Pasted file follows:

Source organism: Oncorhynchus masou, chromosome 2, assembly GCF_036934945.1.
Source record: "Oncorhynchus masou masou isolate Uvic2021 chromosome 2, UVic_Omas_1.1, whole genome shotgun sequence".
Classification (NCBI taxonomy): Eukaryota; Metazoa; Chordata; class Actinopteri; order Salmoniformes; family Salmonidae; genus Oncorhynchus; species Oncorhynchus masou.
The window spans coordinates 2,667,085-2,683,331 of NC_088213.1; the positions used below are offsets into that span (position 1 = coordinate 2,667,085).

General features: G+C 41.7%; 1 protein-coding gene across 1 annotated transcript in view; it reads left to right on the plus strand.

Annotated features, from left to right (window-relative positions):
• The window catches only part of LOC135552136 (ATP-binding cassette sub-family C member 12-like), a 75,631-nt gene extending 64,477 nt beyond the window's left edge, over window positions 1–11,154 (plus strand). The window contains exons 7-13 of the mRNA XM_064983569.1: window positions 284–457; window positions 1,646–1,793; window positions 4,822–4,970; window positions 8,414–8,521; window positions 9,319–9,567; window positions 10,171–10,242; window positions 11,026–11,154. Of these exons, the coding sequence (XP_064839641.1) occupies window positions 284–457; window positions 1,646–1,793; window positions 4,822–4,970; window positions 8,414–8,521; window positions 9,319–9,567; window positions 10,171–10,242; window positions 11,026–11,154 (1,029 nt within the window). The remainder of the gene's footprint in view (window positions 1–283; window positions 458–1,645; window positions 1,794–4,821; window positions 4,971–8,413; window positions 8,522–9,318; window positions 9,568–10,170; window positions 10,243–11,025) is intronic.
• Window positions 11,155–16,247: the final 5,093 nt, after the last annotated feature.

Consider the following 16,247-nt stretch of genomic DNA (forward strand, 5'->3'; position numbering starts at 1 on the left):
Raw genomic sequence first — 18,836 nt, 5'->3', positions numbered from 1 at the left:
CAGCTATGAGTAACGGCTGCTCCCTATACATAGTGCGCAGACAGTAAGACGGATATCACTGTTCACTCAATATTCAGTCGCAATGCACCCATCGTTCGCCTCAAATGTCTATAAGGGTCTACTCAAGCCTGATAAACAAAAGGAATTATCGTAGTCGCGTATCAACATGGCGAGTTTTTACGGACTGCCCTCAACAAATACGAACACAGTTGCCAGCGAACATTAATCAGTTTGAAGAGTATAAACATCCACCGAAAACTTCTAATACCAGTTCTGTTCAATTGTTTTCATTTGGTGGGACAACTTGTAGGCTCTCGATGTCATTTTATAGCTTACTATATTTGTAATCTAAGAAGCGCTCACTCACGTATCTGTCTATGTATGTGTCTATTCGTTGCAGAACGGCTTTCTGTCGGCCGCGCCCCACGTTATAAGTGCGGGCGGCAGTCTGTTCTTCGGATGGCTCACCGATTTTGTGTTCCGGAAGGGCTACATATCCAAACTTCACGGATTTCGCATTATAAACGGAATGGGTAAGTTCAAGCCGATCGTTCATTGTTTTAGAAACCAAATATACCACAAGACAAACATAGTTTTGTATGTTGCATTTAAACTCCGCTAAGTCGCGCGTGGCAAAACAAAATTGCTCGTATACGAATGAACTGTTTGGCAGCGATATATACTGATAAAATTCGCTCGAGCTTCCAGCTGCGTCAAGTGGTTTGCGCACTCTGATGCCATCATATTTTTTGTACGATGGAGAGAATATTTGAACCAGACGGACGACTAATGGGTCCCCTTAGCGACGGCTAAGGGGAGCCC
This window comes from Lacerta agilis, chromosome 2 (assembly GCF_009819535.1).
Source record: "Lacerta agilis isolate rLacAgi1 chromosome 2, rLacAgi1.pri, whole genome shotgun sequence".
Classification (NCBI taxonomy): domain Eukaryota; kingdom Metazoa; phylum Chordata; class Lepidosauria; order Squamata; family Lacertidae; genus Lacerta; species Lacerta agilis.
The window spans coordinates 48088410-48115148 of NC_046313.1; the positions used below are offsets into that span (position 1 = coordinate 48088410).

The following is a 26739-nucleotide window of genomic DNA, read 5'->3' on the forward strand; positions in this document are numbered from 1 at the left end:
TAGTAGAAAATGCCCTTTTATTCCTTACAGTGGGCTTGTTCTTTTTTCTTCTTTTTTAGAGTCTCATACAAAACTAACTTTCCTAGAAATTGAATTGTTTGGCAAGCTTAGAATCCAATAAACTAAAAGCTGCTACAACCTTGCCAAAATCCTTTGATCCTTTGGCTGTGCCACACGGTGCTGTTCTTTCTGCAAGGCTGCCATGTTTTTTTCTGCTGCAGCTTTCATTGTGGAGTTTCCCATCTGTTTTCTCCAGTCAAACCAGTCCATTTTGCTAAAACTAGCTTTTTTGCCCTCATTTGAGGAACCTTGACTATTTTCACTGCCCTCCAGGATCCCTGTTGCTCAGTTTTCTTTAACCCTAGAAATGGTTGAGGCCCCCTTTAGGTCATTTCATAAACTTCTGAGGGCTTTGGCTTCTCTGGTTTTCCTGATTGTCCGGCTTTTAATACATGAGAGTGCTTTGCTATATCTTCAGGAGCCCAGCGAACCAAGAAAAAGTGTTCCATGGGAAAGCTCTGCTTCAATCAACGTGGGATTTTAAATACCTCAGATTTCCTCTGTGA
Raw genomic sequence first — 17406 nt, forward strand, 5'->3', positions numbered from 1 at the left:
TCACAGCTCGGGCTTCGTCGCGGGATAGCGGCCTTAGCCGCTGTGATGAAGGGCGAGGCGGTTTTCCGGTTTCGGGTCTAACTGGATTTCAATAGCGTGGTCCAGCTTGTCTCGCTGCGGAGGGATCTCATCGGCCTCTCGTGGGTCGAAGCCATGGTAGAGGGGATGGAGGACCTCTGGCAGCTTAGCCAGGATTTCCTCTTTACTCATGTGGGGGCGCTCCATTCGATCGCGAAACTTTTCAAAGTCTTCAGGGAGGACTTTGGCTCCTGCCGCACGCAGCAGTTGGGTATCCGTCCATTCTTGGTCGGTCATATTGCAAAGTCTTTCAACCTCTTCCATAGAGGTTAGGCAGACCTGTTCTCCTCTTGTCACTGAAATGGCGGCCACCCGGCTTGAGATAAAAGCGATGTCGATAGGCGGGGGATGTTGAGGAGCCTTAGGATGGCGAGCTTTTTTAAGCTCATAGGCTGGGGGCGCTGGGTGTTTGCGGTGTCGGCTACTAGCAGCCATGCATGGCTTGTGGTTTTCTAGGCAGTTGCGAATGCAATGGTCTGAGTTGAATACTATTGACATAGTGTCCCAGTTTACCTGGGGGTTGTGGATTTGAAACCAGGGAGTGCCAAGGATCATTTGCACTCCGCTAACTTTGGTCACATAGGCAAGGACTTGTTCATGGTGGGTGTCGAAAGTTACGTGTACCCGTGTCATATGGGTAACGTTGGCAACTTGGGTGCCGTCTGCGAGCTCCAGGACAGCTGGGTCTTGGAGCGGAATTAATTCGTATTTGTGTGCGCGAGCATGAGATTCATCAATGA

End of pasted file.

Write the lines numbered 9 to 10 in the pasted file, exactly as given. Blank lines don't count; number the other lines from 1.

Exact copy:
Consider the following 16,247-nt stretch of genomic DNA (forward strand, 5'->3'; position numbering starts at 1 on the left):
Raw genomic sequence first — 18,836 nt, 5'->3', positions numbered from 1 at the left: